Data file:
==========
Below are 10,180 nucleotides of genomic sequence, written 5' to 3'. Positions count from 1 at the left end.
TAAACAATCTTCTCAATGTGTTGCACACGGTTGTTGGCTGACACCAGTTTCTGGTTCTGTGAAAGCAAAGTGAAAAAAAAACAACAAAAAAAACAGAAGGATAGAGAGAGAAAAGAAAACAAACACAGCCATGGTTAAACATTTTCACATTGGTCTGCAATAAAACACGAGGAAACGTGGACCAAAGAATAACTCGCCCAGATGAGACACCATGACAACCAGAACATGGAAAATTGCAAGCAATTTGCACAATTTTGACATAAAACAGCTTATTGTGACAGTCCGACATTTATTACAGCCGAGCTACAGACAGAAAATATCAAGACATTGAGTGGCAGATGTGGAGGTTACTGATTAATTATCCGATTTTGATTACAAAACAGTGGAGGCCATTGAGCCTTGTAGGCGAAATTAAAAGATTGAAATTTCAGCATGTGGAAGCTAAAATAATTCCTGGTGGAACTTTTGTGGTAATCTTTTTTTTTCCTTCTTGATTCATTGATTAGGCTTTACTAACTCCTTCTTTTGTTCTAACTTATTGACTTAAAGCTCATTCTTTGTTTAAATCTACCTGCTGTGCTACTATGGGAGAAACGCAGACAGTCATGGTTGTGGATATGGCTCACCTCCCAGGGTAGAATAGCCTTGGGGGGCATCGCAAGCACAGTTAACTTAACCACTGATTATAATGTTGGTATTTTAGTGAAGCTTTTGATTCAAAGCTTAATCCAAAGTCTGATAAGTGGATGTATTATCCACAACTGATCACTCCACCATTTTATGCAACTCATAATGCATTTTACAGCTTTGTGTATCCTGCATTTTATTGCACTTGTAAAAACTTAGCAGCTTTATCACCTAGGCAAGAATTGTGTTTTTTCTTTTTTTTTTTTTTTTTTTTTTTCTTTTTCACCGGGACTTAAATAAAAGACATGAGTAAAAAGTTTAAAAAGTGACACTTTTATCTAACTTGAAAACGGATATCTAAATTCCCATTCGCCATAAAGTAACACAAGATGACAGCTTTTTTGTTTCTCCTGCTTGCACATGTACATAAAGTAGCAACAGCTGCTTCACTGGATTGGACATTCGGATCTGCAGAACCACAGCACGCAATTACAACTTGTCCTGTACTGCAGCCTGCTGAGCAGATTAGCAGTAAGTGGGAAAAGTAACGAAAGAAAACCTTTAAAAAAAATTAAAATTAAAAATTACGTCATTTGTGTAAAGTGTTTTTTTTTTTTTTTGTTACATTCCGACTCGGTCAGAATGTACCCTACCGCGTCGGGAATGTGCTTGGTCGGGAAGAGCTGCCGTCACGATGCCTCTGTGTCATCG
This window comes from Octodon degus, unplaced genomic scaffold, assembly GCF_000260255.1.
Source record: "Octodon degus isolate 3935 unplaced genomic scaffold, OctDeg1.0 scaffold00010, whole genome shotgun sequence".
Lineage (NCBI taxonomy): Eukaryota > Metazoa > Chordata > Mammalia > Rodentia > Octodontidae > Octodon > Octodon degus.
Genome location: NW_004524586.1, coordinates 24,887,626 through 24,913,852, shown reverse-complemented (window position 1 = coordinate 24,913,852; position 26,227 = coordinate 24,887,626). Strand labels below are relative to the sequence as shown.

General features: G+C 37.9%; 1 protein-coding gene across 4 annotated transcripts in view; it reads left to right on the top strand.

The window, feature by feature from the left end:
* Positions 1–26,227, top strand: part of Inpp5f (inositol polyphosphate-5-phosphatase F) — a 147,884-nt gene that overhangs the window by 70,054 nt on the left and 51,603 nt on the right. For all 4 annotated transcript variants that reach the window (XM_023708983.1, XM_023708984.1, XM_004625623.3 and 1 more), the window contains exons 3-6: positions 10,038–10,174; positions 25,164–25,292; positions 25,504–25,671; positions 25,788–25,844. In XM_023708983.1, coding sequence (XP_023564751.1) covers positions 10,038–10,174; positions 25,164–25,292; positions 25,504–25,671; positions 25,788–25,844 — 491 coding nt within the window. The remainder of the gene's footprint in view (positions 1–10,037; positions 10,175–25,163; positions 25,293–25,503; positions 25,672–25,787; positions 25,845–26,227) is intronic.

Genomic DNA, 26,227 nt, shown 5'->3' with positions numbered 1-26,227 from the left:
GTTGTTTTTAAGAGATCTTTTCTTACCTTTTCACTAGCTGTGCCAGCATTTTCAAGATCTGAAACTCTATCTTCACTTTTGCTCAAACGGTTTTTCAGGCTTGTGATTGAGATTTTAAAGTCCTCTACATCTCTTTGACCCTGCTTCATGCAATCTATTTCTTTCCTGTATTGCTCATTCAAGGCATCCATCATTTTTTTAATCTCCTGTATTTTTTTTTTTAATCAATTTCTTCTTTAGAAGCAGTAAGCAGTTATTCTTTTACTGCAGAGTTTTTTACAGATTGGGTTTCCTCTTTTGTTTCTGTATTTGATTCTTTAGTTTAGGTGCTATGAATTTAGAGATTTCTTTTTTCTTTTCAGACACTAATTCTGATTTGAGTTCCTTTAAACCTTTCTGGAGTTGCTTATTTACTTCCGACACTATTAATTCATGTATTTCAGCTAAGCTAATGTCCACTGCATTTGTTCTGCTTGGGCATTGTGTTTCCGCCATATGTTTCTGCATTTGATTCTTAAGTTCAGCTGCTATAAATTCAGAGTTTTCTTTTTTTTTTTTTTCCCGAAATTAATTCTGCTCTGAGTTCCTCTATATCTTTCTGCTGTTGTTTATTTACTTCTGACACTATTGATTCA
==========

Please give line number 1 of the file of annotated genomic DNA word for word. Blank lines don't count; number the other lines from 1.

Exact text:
Below are 10,180 nucleotides of genomic sequence, written 5' to 3'. Positions count from 1 at the left end.